Economy & Jobs

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Europe 2020 – Europe's growth strategy. Europe 2020 is the EU's growth strategy for the coming decade.

Europe 2020 – Europe's growth strategy

In a changing world, we want the EU to become a smart, sustainable and inclusive economy. These three mutually reinforcing priorities should help the EU and the Member States deliver high levels of employment, productivity and social cohesion. Concretely, the Union has set five ambitious objectives - on employment, innovation, education, social inclusion and climate/energy - to be reached by 2020. Each Member State has adopted its own national targets in each of these areas. European Employment Strategy. Additional tools To respond to the crisis and to speed up its economic growth, Europe needs to focus its efforts in a coordinated manner and with an eye on priorities.

Europe2020 Competitiveness Report. What's wrong with EU2020? Publication date : 2010 Number of pages : 7 This Policy Brief - European Social Policy is critically assessing the Commission's 2020 strategy paper.

What's wrong with EU2020?

Why is the EU important for anti-poverty? Why is the EU important to anti-poverty groups?

why is the EU important for anti-poverty?

Employment & Poverty - EAPN. EAPN Ireland actively promotes the idea that everyone of working age should have access to a quality job.

Employment & Poverty - EAPN

We are also concern ourselves at a policy level with (1) unemployment in a comparative European context, (2) comparative European responses to unemployment and the welfare state and (3) the strong and deeply damaging link between poverty and unemployment. EAPN Ireland convenes an Employment Working Group of mainly national community organisations which engages with a number of areas related to employment policy at national and European level. This section of the site is under under development to take into account a constantly evolving employment context at national and European level. Each section below includes an ‘explainer’ and further reading. Economy needs human rights. GENEVA (5 October 2012) – A group of United Nations independent experts on extreme poverty, external debt and equitable order reminded European Union governments that economic reforms must be crafted in line with the human rights obligations of States, following the release of a European-wide flagship study on the structure of the EU banking sector.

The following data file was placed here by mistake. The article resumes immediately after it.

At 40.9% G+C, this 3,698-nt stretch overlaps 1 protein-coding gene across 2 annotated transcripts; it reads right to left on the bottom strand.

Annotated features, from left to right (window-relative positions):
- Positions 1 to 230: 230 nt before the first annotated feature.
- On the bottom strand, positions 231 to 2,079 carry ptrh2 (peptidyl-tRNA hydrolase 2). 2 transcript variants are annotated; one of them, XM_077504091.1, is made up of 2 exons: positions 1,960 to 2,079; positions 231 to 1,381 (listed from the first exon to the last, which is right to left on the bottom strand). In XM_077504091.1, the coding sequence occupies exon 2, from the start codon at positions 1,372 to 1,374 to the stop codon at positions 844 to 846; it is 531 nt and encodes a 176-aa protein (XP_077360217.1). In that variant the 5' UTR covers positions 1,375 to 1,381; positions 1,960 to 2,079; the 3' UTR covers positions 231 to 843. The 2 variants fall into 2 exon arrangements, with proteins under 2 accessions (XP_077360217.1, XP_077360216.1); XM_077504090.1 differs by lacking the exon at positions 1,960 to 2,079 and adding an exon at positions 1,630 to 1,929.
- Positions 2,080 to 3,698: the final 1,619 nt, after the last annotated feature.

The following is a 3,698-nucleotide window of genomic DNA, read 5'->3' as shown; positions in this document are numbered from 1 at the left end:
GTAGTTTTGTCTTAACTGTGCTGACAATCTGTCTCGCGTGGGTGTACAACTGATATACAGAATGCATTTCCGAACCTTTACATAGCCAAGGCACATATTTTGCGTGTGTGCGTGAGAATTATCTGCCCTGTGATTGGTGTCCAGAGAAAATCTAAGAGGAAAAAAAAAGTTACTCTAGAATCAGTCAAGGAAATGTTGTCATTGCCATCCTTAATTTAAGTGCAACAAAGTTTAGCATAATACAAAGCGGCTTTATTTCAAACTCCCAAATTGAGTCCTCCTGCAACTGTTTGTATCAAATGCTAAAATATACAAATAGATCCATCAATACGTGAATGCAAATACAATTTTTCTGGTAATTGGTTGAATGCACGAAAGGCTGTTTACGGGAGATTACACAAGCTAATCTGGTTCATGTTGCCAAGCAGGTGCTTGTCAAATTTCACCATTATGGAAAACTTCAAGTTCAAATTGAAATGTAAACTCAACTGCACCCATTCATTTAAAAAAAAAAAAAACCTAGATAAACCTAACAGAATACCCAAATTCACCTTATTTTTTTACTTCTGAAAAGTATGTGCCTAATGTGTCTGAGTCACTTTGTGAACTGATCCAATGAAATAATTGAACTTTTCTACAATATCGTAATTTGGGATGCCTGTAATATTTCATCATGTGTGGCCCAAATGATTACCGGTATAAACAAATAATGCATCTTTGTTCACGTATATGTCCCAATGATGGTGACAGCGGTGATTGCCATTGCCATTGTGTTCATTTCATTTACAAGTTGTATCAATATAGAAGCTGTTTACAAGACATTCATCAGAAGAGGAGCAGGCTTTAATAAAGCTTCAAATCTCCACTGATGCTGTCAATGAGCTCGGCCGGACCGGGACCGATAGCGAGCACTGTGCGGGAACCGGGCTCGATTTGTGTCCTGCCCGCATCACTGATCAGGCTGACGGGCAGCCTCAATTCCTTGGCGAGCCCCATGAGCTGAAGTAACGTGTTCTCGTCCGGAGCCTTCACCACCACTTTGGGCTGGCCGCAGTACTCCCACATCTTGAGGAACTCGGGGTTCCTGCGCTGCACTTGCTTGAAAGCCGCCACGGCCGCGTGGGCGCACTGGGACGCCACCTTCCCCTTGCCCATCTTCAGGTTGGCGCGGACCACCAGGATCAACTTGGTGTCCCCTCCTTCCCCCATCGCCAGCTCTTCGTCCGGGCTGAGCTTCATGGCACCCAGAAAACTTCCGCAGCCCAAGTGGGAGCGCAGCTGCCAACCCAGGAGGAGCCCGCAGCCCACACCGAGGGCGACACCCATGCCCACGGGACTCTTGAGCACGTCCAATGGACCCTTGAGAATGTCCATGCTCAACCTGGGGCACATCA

Economy needs human rights

Responding to the ‘Liikanen report’, which recommends a set of regulatory measures to shield taxpayers from future bailouts and avoid shocks to the financial system, the human rights experts urged EU authorities to ensure that vital public funds are not used on collapsing financial firms in the future. Irish Government not reaching its own targets on Europe 2020 Strategy - failing poor and vulnerable. Government is failing to reach the key targets it set itself as part of the Europe 2020 Strategy immediately after it came to power in 2011.

Irish Government not reaching its own targets on Europe 2020 Strategy - failing poor and vulnerable

A new study from Social Justice Ireland published today, January 30th, 2012 shows that many of Ireland's major indicators on poverty and social inclusion are moving in the wrong direction. Poverty has increased by almost 60,000. Unemployment is not falling and the numbers employed are not increasing. Action in areas such as adult literacy is nowhere near what is required. Are Europe's leaders giving up on Europe's poor? Judging by their actions in recent days European leaders seem to be abandoning the most vulnerable people in Europe.

Are Europe's leaders giving up on Europe's poor?

At its meeting on March 25/6, 2010 the European Council failed to set targets on reducing poverty or addressing educational disadvantage. While the European Commission had proposed relatively modest targets on both issues to be two of the five headline goals for the Europe 2020 Strategy, these were not accepted by the Heads of Government. Instead they produced meaningless, aspirations in their ‘Conclusions’ published on March 26. This failure displays a totally unacceptable lack of any sense of urgency or determination to take the necessary measures that will inject a new impetus into addressing some of Europe’s core and most intractable problems. France and Germany among others are claiming the EU does not have the legal right to set poverty targets.